N ° 3: The program’s trust funds will move closer to emptying

Despite this higher tax burden to fund the program, simply because of the one-year schedule ahead, the date on which Social Security trust funds are expected to be emptied will get closer. After all, 2034 is only 12 years from 2022, while it is 13 years from 2021.

In addition to the passing of time, there is good reason to believe that inflation will put additional pressure on Social Security trust funds, potentially bringing this day counts even earlier. This is because Social Security trust funds are invested exclusively in US Treasury bills. These bonds only return around 2.4%, which is far from keeping pace with current inflation.

When predicting that the trust funds would last until 2034, Social Security trustees assumed an inflation rate of 2.4%. With payments in 2022 increasing 5.9% – more than double the assumed inflation rate – and trust funds unable to earn enough to keep up, this adds substantial risk to the longevity of trust funds.

# 4: Congress will bicker – and probably do not do anything to strengthen social security

Social Security has gained a reputation as the “third rail of American policy”. It borrows that name from electrified rail tracks – where touching the third electricity-carrying rail could potentially kill a person (or in Social Security’s case, a person’s political career).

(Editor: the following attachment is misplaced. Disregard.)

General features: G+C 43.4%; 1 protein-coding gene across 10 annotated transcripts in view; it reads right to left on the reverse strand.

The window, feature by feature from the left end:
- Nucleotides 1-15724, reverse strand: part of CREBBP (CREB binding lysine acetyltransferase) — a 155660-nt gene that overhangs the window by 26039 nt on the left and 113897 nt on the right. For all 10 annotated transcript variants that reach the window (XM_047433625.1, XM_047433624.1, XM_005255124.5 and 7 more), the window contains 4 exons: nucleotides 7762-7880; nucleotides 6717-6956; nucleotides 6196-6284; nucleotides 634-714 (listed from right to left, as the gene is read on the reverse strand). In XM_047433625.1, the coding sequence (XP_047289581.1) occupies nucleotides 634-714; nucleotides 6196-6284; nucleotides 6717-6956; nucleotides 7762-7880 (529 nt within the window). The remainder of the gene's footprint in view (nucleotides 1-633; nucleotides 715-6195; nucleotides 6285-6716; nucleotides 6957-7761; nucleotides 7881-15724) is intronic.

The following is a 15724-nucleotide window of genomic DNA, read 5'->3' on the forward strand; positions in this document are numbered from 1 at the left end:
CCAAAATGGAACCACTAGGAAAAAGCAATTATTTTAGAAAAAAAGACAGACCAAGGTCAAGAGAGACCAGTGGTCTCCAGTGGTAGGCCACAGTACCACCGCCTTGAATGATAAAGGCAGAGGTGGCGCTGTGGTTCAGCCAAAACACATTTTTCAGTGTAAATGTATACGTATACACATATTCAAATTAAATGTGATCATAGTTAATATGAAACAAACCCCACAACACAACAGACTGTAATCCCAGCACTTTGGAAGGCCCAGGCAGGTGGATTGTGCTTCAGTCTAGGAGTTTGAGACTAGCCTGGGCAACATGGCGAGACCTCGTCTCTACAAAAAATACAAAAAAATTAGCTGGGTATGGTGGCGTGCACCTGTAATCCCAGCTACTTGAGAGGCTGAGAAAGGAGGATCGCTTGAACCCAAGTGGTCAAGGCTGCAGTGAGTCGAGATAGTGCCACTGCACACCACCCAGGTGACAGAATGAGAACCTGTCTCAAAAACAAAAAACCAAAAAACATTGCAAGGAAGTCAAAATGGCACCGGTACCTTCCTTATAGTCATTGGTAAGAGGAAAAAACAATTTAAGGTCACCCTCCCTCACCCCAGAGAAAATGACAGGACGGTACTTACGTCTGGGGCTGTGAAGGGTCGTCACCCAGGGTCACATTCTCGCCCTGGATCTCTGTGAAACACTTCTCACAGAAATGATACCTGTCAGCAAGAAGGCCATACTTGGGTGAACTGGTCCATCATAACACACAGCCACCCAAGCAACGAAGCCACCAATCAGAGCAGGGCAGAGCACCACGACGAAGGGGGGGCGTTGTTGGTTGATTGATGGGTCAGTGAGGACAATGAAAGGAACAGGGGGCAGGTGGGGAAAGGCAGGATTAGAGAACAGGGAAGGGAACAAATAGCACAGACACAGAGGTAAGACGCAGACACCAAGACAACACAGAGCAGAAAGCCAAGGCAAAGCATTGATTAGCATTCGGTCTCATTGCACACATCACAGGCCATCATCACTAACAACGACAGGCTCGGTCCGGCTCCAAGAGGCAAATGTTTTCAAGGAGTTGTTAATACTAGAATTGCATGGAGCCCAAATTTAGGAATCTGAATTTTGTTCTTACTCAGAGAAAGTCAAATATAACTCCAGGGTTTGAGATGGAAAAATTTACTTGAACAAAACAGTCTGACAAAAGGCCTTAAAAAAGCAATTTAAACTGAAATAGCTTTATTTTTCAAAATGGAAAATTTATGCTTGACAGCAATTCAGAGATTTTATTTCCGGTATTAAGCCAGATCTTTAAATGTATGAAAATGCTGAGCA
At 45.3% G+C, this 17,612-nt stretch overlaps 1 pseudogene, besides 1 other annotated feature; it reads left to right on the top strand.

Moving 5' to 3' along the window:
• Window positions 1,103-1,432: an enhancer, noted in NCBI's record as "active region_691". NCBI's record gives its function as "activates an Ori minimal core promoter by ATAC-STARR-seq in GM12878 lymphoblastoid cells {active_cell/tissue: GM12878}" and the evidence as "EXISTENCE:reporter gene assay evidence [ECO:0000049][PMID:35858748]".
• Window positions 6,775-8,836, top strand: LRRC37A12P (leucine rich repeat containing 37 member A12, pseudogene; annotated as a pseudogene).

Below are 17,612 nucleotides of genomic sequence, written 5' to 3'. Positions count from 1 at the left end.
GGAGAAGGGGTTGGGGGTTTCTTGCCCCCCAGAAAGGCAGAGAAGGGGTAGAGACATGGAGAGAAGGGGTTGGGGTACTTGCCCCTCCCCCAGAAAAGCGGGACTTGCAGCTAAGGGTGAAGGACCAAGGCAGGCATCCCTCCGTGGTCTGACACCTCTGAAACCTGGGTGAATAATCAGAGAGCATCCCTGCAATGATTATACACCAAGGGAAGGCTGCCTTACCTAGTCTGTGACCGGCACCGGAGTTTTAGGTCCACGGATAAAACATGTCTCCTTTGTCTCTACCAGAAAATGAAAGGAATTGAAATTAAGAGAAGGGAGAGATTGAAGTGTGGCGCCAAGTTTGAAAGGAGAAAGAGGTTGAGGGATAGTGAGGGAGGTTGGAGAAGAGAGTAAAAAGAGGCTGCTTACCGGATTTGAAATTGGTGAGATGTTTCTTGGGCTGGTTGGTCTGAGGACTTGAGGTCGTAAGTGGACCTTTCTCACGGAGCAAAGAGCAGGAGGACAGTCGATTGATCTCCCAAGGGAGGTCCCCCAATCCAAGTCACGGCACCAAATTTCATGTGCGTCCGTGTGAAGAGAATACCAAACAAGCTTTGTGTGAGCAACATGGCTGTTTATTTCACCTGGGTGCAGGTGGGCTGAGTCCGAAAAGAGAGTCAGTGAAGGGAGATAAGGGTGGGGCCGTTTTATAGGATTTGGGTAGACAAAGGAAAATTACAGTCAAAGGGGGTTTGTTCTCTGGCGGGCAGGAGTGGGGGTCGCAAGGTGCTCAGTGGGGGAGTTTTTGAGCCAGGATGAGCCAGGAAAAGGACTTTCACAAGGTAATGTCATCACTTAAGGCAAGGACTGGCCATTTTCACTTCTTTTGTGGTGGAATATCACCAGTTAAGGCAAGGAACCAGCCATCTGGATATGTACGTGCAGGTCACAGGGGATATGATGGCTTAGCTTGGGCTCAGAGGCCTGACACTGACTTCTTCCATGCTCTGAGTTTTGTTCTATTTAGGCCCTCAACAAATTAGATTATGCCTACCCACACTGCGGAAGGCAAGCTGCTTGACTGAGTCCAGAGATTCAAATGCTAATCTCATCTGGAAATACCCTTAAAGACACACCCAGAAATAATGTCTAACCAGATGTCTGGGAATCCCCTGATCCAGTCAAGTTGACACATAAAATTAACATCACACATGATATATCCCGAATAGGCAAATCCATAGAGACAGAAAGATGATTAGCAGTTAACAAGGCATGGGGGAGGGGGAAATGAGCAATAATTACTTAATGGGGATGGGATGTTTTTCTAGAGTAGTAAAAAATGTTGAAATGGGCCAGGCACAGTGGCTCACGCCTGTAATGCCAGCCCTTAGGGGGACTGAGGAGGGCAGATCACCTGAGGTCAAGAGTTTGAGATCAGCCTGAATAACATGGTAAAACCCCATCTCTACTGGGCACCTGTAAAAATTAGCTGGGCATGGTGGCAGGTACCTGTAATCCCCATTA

Unfortunately, this reputation means that neither side wants to seriously push forward with program reforms until trust funds are so close to being drained that they have, realistically, not been lost. other choice. The last major social security reform, for example, took place in 1983, just before the trust funds were to be emptied the last time.

After all, there are really only three things Social Security can realistically do: raise taxes, lower benefits, or change the way money is invested in pursuit of a potential better return. If one side proposes to raise taxes, the other will call it ‘killing jobs’. If one party proposes to cut benefits, the other will call her “hungry grandmother”. If one party offers to seek a better return, the other will call it “a gift to Wall Street” or “Social Security bet in the stock market casino.”